Seems about right. wamberal suggesting that $500k not as annual expenditure, but annual expenditure on players (football programme), and my about $1m for annual expenditure on all "stuff" seem about ball park correct, allowing for variations between clubs.

$60k from big brother ARU is a lot of chook raffles and sausage sangers but is only about 8-10% of what a Shute Shield Club would need.
 

Jets

Paul McLean (56)
Staff member
It all depends on what you include in the budget. If you are just looking at Rugby related expenses or if the club has a bar or gaming.

Also if the Club is a senior club, a junior club or a combined club.

In Brisbane I would say a senior rugby program would run around $330K.
 

p.Tah

John Thornett (49)
From my understating club player payments have become a bit of an arms race. In most cases they are not large payments per player but they add up. Given the precarious financial situation of the clubs they would prefer not to pay players. But which brave club will be the first to stop if they currently rely on it as a means to attract and retain players? Everyone needs to be on board at the same time. A circuit breaker is required. This is an attempt at that.

$60k incentive isn't really the carrot by itself, combine that with player payment savings and it may go a long way to improving the financial position of the clubs. A goal all of us would agree with.

In some situations a few thousand dollars a year is important to players. They're not greedy it can be the difference between them keeping their head above water. I don't have a concern with players working in the licensed club (for example) if its a legitimate position and they actually work. However efforts need to be made to bring none financial benefits to players. Similar to what RUPA does at the professional level.

Assistance/advice with education and careers (for example) would probably be more beneficial to the players in the long run than player payments. Some clubs do this already, however perhaps the ARU/RUPA could implement a national program to help the senior amateur game in this manner. Perhaps I'm being too idealistic but id hope this would go a long way to keep players in the game than what game payments would.
 

I like to watch

David Codey (61)
Sounds great,but that's not how it works in the real world.
most sponsorships are provided by keen Club supporters.
In practice, you will see a reduction of sponsorships,with sponsors paying the stars directly.
Additionally, the time,effort and commitment required these days is significantly higher these days.
Banning player payments,but allowing rent assistance or paying tuition fees is just spin.
 

Inside Shoulder

Nathan Sharpe (72)
Dont forget that this "plan" involves the best clubs from Shute Shield playing up in the new national club championship.
Players in that tier will be paid, as I understand it.
So guess where the better players will congregate: at the SS standalone clubs. Who is to say whether the money they receive in the National comp is not partly, at least, attributable to the games they play in SS.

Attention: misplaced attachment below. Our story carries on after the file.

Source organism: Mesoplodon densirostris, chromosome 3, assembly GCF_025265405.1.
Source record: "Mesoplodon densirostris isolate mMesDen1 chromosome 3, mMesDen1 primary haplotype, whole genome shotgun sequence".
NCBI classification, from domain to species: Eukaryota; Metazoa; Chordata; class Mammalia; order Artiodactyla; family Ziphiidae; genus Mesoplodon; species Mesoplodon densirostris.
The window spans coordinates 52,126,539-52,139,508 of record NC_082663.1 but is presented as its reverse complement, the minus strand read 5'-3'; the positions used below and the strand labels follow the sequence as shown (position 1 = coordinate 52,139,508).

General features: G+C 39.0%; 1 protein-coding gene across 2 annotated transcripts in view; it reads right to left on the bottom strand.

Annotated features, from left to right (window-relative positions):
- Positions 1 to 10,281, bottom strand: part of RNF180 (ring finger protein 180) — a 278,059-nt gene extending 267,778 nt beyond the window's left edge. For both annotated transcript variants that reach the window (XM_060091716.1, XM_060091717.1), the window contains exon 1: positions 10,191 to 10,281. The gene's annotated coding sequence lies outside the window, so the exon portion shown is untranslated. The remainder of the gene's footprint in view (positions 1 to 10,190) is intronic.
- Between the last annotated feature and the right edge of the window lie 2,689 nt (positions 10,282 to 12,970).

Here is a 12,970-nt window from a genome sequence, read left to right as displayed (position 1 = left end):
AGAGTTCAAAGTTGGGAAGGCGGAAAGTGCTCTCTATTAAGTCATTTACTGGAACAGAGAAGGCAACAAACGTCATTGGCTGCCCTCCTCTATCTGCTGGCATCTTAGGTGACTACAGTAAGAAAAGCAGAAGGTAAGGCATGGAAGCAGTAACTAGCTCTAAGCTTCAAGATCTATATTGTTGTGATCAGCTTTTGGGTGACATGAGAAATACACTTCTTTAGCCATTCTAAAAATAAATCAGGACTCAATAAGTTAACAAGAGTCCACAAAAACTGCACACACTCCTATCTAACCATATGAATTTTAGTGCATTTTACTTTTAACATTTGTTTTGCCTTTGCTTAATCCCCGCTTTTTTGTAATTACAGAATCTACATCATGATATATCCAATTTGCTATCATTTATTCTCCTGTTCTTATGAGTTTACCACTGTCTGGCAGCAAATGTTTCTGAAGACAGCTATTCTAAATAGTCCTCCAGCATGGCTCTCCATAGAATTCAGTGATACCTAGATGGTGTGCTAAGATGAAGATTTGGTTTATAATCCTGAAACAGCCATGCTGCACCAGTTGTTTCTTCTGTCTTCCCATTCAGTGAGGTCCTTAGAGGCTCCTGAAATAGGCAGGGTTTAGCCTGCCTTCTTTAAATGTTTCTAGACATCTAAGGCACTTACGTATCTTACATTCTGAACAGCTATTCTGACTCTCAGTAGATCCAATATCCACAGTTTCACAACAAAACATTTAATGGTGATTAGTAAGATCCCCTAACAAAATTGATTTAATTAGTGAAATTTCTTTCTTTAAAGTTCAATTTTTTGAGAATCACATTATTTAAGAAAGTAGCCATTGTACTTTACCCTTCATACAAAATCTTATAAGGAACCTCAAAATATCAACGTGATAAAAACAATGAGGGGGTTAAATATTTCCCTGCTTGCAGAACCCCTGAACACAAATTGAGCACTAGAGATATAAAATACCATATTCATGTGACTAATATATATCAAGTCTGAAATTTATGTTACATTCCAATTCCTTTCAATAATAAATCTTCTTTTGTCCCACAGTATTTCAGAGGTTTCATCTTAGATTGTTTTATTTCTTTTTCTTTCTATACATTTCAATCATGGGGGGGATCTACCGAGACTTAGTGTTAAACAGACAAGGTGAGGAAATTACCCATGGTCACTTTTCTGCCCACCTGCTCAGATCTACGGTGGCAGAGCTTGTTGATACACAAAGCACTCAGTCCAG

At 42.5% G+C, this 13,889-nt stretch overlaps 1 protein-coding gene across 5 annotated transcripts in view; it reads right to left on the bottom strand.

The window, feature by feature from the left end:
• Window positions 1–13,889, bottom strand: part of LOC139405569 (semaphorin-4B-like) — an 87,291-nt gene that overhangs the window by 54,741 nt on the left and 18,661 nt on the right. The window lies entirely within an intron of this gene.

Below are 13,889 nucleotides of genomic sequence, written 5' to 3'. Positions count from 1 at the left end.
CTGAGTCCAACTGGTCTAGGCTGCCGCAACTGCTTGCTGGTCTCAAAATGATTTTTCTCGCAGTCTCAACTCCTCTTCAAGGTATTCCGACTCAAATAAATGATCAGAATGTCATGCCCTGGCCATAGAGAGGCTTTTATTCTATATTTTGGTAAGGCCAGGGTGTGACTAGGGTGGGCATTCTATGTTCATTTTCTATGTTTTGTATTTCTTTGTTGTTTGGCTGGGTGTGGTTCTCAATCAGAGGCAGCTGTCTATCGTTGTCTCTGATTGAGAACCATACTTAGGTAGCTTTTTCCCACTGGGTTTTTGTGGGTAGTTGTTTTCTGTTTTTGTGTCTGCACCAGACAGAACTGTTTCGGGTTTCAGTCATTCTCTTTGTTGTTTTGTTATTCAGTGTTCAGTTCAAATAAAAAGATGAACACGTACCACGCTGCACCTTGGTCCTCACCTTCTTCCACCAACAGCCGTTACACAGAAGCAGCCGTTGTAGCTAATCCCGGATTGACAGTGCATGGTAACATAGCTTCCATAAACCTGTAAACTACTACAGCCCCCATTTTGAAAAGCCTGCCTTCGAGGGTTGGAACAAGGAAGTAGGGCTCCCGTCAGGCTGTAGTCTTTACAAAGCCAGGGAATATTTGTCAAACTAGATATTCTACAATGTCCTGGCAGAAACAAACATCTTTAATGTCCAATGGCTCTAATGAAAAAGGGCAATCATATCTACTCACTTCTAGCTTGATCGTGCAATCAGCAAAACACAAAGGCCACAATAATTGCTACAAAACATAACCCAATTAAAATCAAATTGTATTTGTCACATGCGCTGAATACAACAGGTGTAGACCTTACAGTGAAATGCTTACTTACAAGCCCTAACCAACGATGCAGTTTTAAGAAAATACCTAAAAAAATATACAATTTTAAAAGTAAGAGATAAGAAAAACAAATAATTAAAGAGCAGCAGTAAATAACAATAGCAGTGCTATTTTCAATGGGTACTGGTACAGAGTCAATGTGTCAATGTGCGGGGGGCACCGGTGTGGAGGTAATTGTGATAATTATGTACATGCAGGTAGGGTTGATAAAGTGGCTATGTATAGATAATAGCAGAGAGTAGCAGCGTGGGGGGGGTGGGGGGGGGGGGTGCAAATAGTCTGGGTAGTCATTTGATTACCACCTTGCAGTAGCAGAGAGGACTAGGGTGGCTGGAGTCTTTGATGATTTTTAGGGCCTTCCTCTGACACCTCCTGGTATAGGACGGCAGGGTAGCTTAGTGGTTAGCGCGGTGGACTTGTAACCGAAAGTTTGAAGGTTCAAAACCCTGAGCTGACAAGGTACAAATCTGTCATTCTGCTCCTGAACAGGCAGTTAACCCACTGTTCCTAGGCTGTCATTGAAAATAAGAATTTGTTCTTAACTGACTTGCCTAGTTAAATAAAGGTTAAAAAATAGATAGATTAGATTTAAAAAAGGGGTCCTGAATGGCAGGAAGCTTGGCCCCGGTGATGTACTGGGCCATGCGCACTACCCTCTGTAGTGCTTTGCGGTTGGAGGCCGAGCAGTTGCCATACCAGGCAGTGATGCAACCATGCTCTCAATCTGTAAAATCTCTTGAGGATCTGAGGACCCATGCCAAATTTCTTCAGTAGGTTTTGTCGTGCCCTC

This will only lead to a more polarised comp - with the standalones acting as a magnet for ambitious players who, because they are paid, can put more time into the game than their amateur brothers at the also rans.
I'd be interested to hear from anyone who thinks that SS can survive this in anything like its current format. And assuming my pessimism is well placed what is the medium term vision for the club comp: that it wont include the standalone clubs who play in the National Comp?
How many weeks will the resultant National Club comp run for?
to make it a proper comp in the medium term it has to look a hell of a lot like the ARC.
 

I like to watch

David Codey (61)
It doesn't sound like this has even been kicked around over a coffee.
Pulver keeps floating ideas of a 3rd tier that have not been thought through.
He has suggested that the 3rdtier should be academy players from super franchises
Then it was a national universities competition.
And now we have this thought bubble.
Maybe the business plan is merely to release vague ideas of a possible 3rd tier every couple of months to placate the punters.
 

Hugh Jarse

Rocky Elsom (76)
Staff member
Does any one get the feeling that we may need the equivalent of a School Scholarhip Thread to cover the various enticements that may or may not be offered to induce certain players to cross club boundaries?

Why do I get visions/nightmares of parallels to the AAPS and QLD GPS arms race in this proposal?

A redux to the 80's when it was commonly known that if you wanted a rep jumper, then you needed to make your way to a Brook Street Coogee clubhouse.
 

wamberal

Phil Kearns (64)
Maybe if he keeps throwing out suggestions some bright individual will come up with a bright solution.

Some sort of elite national club (or franchise) competition is probably inevitable, if we are to make progress.

Allowing the Soup franchises to require all their squad to play in the local club competition is also pretty inevitable.

I am not clever enough to work out how we will make progress by cutting the funding of the district clubs. The idea of a genuinely amateur club competition is, frankly, ludicrous in this day and age. All we would be doing is turning our back on some important income sources (from targetted sponsorship of players) and making our game less attractive to emerging talent who are not good enough to get a Soup or Academy contract. So, some of them will go to the opposition. Who could blame them?